University of Virginia associate professor of chemical engineering Geoff Geise has received a National Science Foundation collaborative research grant that could lead to new materials manufacturing processes with the potential to address clean water shortages.
Geise’s team is using the $325,654 grant to fund multiple investigative strategies and disciplinary approaches including advanced manufacturing, materials science, chemical engineering and electrochemistry to better understand an additive manufacturing technique called electrospray. Electrospray applies high voltage to a liquid to form an aerosol spray that can be precisely controlled.
The process is similar to 3-D printing — the most familiar example of additive manufacturing — except that the building materials are individual molecules deposited on a surface to form a thin film or membrane with characteristics designed for specific purposes. This adaptability offers significant advantages over conventional processes for manufacturing film coatings, the researchers say. Conventional methods cannot reliably produce very thin ion exchange membranes with tunable properties that can be achieved with electrospray.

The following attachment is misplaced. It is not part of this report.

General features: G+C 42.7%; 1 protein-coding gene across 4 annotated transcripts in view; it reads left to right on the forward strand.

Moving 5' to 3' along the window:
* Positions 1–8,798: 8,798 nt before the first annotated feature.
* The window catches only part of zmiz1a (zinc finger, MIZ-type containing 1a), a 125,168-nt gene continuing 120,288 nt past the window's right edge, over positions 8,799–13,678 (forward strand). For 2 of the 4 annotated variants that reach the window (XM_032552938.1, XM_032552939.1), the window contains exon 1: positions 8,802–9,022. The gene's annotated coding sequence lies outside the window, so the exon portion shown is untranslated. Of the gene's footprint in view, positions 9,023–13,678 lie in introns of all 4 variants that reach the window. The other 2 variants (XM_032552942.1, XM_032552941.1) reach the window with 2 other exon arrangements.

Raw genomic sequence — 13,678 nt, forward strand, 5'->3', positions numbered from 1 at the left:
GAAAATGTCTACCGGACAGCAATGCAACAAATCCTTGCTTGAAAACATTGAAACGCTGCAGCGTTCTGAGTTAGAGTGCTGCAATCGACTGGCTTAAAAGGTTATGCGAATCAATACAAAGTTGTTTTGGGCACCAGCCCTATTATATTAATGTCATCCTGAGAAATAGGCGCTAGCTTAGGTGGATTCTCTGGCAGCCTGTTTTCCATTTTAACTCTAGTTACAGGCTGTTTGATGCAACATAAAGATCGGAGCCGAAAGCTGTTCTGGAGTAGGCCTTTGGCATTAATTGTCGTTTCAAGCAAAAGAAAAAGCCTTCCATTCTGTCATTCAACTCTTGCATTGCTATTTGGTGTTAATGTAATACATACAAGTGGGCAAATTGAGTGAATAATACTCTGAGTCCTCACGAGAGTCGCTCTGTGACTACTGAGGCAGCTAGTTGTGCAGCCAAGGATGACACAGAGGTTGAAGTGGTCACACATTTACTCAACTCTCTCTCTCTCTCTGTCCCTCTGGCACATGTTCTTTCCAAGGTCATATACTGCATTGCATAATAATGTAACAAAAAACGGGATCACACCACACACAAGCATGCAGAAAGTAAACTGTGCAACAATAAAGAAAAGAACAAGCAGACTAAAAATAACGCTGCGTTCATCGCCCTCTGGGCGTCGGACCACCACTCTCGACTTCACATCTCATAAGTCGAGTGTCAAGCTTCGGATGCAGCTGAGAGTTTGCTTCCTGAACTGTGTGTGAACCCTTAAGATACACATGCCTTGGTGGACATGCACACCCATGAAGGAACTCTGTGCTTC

“One benefit of this approach would be that manufacturers could quickly adapt the process to make tailored water treatment membranes in response to emerging contaminants or pollutants in water,” the team wrote in the National Science Foundation grant abstract. “Results from this research benefit the U.S. economy and society by enabling the manufacture of very efficient membranes that provide better access to clean water.”
Geise's lab is collaborating on the research with a team led by Al Geib Professor of Environmental Engineering Research and Education Jeff McCutcheon at the University of Connecticut School of Engineering.
Ph.D. student Saringi Agata is one of the researchers working on the electrospray project.